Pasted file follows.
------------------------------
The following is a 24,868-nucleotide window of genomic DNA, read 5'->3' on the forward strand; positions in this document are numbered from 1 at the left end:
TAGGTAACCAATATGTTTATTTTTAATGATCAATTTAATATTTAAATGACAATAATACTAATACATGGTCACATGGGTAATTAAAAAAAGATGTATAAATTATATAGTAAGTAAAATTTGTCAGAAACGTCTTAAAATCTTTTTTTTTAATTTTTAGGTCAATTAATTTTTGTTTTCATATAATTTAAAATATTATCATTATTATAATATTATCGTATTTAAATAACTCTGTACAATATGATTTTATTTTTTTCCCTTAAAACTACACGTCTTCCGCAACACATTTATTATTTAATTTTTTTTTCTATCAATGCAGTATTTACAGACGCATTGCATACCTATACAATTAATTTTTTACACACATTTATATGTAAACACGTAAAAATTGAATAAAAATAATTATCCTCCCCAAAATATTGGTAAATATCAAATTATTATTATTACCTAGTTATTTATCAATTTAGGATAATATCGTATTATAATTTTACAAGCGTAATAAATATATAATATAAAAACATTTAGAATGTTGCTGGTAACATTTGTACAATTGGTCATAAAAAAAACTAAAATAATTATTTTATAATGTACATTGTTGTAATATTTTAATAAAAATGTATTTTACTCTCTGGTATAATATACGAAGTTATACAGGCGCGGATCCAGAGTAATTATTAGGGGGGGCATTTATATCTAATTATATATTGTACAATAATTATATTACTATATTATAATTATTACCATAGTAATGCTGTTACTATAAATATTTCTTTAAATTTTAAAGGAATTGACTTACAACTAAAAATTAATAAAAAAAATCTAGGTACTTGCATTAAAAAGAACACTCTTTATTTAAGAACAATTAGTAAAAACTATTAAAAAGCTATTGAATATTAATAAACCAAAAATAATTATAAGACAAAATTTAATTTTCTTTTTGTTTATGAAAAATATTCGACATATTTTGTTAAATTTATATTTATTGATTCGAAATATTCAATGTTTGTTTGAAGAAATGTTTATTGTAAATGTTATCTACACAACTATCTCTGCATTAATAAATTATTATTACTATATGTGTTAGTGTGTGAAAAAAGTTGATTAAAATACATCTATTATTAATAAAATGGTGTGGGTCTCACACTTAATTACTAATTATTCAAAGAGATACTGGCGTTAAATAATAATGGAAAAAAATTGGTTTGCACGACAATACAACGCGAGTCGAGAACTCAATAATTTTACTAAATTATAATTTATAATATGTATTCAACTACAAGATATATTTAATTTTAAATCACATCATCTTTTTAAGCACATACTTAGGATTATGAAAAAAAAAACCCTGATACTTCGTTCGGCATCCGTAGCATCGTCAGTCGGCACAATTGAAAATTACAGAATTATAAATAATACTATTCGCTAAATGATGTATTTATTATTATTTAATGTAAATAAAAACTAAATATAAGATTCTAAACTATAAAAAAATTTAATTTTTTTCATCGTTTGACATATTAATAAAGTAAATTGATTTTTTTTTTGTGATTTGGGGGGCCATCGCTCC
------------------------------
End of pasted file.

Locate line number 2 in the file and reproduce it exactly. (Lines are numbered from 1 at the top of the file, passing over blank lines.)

TAGGTAACCAATATGTTTATTTTTAATGATCAATTTAATATTTAAATGACAATAATACTAATACATGGTCACATGGGTAATTAAAAAAAGATGTATAAATTATATAGTAAGTAAAATTTGTCAGAAACGTCTTAAAATCTTTTTTTTTAATTTTTAGGTCAATTAATTTTTGTTTTCATATAATTTAAAATATTATCATTATTATAATATTATCGTATTTAAATAACTCTGTACAATATGATTTTATTTTTTTCCCTTAAAACTACACGTCTTCCGCAACACATTTATTATTTAATTTTTTTTTCTATCAATGCAGTATTTACAGACGCATTGCATACCTATACAATTAATTTTTTACACACATTTATATGTAAACACGTAAAAATTGAATAAAAATAATTATCCTCCCCAAAATATTGGTAAATATCAAATTATTATTATTACCTAGTTATTTATCAATTTAGGATAATATCGTATTATAATTTTACAAGCGTAATAAATATATAATATAAAAACATTTAGAATGTTGCTGGTAACATTTGTACAATTGGTCATAAAAAAAACTAAAATAATTATTTTATAATGTACATTGTTGTAATATTTTAATAAAAATGTATTTTACTCTCTGGTATAATATACGAAGTTATACAGGCGCGGATCCAGAGTAATTATTAGGGGGGGCATTTATATCTAATTATATATTGTACAATAATTATATTACTATATTATAATTATTACCATAGTAATGCTGTTACTATAAATATTTCTTTAAATTTTAAAGGAATTGACTTACAACTAAAAATTAATAAAAAAAATCTAGGTACTTGCATTAAAAAGAACACTCTTTATTTAAGAACAATTAGTAAAAACTATTAAAAAGCTATTGAATATTAATAAACCAAAAATAATTATAAGACAAAATTTAATTTTCTTTTTGTTTATGAAAAATATTCGACATATTTTGTTAAATTTATATTTATTGATTCGAAATATTCAATGTTTGTTTGAAGAAATGTTTATTGTAAATGTTATCTACACAACTATCTCTGCATTAATAAATTATTATTACTATATGTGTTAGTGTGTGAAAAAAGTTGATTAAAATACATCTATTATTAATAAAATGGTGTGGGTCTCACACTTAATTACTAATTATTCAAAGAGATACTGGCGTTAAATAATAATGGAAAAAAATTGGTTTGCACGACAATACAACGCGAGTCGAGAACTCAATAATTTTACTAAATTATAATTTATAATATGTATTCAACTACAAGATATATTTAATTTTAAATCACATCATCTTTTTAAGCACATACTTAGGATTATGAAAAAAAAAACCCTGATACTTCGTTCGGCATCCGTAGCATCGTCAGTCGGCACAATTGAAAATTACAGAATTATAAATAATACTATTCGCTAAATGATGTATTTATTATTATTTAATGTAAATAAAAACTAAATATAAGATTCTAAACTATAAAAAAATTTAATTTTTTTCATCGTTTGACATATTAATAAAGTAAATTGATTTTTTTTTTGTGATTTGGGGGGCCATCGCTCC